Head east along old Hwy 2 and perhaps a side trip to the Perth/Merrickville area. Brockville is my favourite down that way, Gananoque a close second.
 

WislaHD

Senior Member
Member Bio
Joined
Sep 21, 2013
Messages
9,930
Reaction score
9,271
Location
Midtown Toronto
Perhaps a topic of discussion for the Urban Sprawl thread, but I wouldn't mind a concerted effort from the provincial level to concentrate some of the regional growth into Welland and Port Colborne.

Seems like a St. Catharines, Thorold/Niagara Falls, Welland, Port Colborne corridor would have potential as an urban conglomeration, but currently are not exactly brimming examples of Ontario's vibrancy as per Towered's recent tour.
 

afransen

Senior Member
Member Bio
Joined
Apr 22, 2007
Messages
6,188
Reaction score
5,990
Sometimes I go on the hunt to try to discover quaint towns in Ontario that have a charming, historic downtown with well kept Victorian buildings and vibrant main streets. Last weekend I spent a few days in Niagara Falls (which remains a perplexingly strange city), and on the way back to Toronto decided to swing through a few places I'd never checked out before: Fort Erie, Port Colbourne, and Welland.

Fort Erie: I must have driven a circle around the old downtown, because I didn't see it at all. Can't be very big in that case. Saw lots of generic 50's bungalows. Not a single person walking around anywhere. Very little traffic. Oddly sleepy place. The waterfront park along the lake looked nice and had a great view of the skyline of Buffalo right across, but again, not a soul around on a beautiful Saturday afternoon, which made it feel a bit eerie (pun intended). Unlikely to ever go back.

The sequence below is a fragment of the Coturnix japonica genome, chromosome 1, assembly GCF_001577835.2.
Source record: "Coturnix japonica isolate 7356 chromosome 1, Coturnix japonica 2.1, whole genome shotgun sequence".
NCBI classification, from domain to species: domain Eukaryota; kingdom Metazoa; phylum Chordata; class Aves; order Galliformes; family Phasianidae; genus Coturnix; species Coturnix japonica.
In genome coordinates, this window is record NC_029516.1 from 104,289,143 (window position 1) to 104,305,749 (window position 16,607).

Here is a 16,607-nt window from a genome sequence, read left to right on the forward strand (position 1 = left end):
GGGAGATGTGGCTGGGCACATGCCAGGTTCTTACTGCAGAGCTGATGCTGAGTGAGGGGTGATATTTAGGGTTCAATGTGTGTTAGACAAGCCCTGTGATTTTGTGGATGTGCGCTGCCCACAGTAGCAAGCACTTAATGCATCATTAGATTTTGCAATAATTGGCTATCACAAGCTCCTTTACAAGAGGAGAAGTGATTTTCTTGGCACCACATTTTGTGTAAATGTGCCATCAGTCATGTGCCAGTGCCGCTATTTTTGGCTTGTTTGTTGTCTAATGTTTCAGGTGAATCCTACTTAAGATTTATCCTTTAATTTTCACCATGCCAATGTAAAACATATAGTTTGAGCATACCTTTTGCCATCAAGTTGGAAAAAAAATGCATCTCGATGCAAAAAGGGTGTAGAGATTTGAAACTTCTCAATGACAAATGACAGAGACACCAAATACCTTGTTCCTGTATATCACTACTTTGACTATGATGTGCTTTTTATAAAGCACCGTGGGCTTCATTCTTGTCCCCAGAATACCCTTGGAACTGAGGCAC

Port Colbourne: An improvement, with nice parks along the lake, large ships in the canal, and a nice little old downtown area with some activity, but to be honest I was really expecting more. It didn't wow me like some towns. Maybe I missed something. Might go back sometime, but it's not a priority.

Welland: Very underwhelming, to say the least. The downtown area looks economically depressed, with many vacant lots and businesses and neglected buildings (of which, very few were interesting). Frustrating amount of one-way streets. The few people walking around looked shady. Zero vibrancy or tourist appeal - the smattering of existing retail looked like it was straight out of the 70's, which is a bit shocking for a city of its size (50,000+). Major Rust Belt vibes. The tall iron bridge over the canal was the only thing of interest, but since Port Colbourne has a nearly identical one, Welland's is redundant in that sense. Of all the towns and cities I've seen in Ontario, so far only Brantford made a worse impression on me. Definitely never going back, and definitely not a place to retire to (although I'm sure the real estate is affordable)!
I grew up in Niagara. It definitely is rust belt. Of the three, I think Port Colborne is the most pleasant, but it doesn't have a whole lot of employment opportunities. There are definitely rough parts of town and the downtown retail is underwhelming. Housing prices are really climbing there, though. $500k doesn't go very far.
 

Top